Prenatal ultrasound is a taken-for-granted component of modern maternity care, to such an extent that most obstetrician-gynecologists find it impossible to practice their profession without it. American women now routinely undergo four to five ultrasounds per pregnancy. Despite the absence of demonstrated benefits, there is also a trend toward "new applications of ultrasound…at earlier stages in pregnancy" (p. 47), including Doppler fetal heart rate monitoring that magnifies the unborn baby's exposure manyfold.
A Scottish physician developed the first 2D ultrasound machine in the late 1950s. Intended for prenatal scanning as well as gynecological tumor diagnosis, the machine drew on the doctor's prior experience with military radar technology. Now, the latest growth sector in ultrasound technology is 3D imaging (which shows the baby's face) or 4D ultrasound that creates a "live video effect, like a movie"—luring parents into stockpiling "keepsake" footage of their baby's in utero facial expressions.
While the U.S. Food and Drug Administration (FDA) tells prospective parents that ultrasound exams provide "a valuable opportunity to view and hear the heartbeat of the fetus, bond with the unborn baby, and capture images to share with family and friends"—and the Centers for Disease Control and Prevention (CDC) denies any association between ultrasound and adverse maternal, fetal or neonatal outcomes—not everyone shares the agencies' complacency. In fact, two recent books make the opposite case. One author—backed up by over 1500 scientific citations—argues that prenatal ultrasound is so harmful to children that it "should be banned from obstetrics immediately." The other contends that the "subtle and not-so-subtle" biological effects of ultrasound "have set the human species on a tragic path" from which it may take generations to recover.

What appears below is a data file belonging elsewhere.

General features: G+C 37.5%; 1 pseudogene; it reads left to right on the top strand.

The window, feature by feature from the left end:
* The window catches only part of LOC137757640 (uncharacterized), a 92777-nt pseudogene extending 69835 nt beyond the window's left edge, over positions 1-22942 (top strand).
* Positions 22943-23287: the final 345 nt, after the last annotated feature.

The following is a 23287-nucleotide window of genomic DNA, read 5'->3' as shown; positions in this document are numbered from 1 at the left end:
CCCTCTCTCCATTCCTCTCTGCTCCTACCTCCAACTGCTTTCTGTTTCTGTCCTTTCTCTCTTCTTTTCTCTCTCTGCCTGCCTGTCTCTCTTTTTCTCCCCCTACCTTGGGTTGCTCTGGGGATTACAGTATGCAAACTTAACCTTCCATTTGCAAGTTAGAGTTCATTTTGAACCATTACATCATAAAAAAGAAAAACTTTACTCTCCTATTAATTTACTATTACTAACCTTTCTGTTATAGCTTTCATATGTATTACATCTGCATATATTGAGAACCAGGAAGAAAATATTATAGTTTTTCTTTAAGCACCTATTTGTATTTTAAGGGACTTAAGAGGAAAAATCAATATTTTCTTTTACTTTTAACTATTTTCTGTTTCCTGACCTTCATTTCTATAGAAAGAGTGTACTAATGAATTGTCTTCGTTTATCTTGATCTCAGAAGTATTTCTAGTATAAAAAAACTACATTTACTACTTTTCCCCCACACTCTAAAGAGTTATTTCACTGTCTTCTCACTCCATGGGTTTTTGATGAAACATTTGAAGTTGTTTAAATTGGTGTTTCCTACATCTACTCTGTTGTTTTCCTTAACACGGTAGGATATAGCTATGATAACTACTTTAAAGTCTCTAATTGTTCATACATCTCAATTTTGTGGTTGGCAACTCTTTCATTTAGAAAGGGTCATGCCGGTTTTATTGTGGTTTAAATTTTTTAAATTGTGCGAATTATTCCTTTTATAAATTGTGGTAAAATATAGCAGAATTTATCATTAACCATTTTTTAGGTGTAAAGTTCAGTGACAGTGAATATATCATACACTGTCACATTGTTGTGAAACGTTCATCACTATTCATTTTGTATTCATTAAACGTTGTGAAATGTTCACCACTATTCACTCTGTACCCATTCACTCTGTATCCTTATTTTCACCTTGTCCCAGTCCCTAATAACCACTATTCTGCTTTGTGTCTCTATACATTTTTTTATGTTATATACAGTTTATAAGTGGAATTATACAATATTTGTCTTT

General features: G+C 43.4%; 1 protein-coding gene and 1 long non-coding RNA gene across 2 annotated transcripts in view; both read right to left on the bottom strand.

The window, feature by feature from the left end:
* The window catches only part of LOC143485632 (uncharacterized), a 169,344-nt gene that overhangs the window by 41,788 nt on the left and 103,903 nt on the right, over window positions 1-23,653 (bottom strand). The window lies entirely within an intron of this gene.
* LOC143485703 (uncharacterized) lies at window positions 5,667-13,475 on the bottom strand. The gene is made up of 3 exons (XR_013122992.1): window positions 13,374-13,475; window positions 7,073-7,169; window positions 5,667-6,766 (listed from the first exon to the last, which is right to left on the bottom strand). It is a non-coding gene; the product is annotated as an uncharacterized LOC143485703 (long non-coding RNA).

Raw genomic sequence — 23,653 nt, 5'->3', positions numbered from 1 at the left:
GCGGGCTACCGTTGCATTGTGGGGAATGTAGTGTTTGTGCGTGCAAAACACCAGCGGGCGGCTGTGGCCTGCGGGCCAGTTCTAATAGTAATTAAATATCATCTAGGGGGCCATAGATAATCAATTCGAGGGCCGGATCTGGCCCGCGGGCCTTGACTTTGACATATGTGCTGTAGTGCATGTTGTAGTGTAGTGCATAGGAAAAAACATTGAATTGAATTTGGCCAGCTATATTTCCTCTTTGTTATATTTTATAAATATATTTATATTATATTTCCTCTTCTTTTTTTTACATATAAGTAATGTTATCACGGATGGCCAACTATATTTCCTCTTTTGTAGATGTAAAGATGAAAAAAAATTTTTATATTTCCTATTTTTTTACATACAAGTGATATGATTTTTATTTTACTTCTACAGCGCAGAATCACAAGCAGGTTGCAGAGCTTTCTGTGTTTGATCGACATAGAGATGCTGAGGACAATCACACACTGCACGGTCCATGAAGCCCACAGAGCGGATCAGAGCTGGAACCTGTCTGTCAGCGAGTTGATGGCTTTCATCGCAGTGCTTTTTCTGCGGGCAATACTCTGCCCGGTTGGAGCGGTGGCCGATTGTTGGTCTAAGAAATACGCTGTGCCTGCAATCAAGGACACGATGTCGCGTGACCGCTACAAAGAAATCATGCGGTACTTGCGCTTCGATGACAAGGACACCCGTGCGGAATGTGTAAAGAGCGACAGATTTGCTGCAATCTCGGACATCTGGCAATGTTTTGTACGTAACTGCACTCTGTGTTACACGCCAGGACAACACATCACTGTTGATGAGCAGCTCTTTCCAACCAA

… a single exposure to ultrasound produced cellular and DNA damage similar to 250 chest x rays—and damage was permanent and heritable for ten generations and beyond.
Known but hidden risks
Few prospective parents realize that ultrasound technology is not just sound waves but is based on non-ionizing radiation. Other examples of man-made non-ionizing radiation include cell phones, cell towers, cordless phones, Wi-Fi and more. Although ionizing radiation (think X-rays) has the reputation of being more powerful, non-ionizing radiation is plenty capable of producing biological effects—including altering and damaging cells. In the mid-1980s, a best-selling doctor/author likened ultrasound to other "unproven" technologies "being sold to the public as being 'perfectly safe'" and scolded the medical profession for failing to take the "necessary steps to protect people against a malignant technology." Around the same time, the World Health Organization declared (in vain) that concerns about ultrasound's clinical efficacy and safety "do not allow a recommendation for routine screening."
According to the author of one of the recent ultrasound critiques, the technology causes far-reaching damage. Describing a series of studies published in the late 1970s and early 1980s, the author notes that "a single exposure to ultrasound produced cellular and DNA damage similar to 250 chest x rays"—and "[d]amage was permanent and heritable for ten generations and beyond." Forms of damage included "DNA shearing, single and double strand breaks, chromosome rearrangements and DNA uncoiling, deformities and mutations in offspring, as well as the complete deactivation of genetic material within sonicated cells."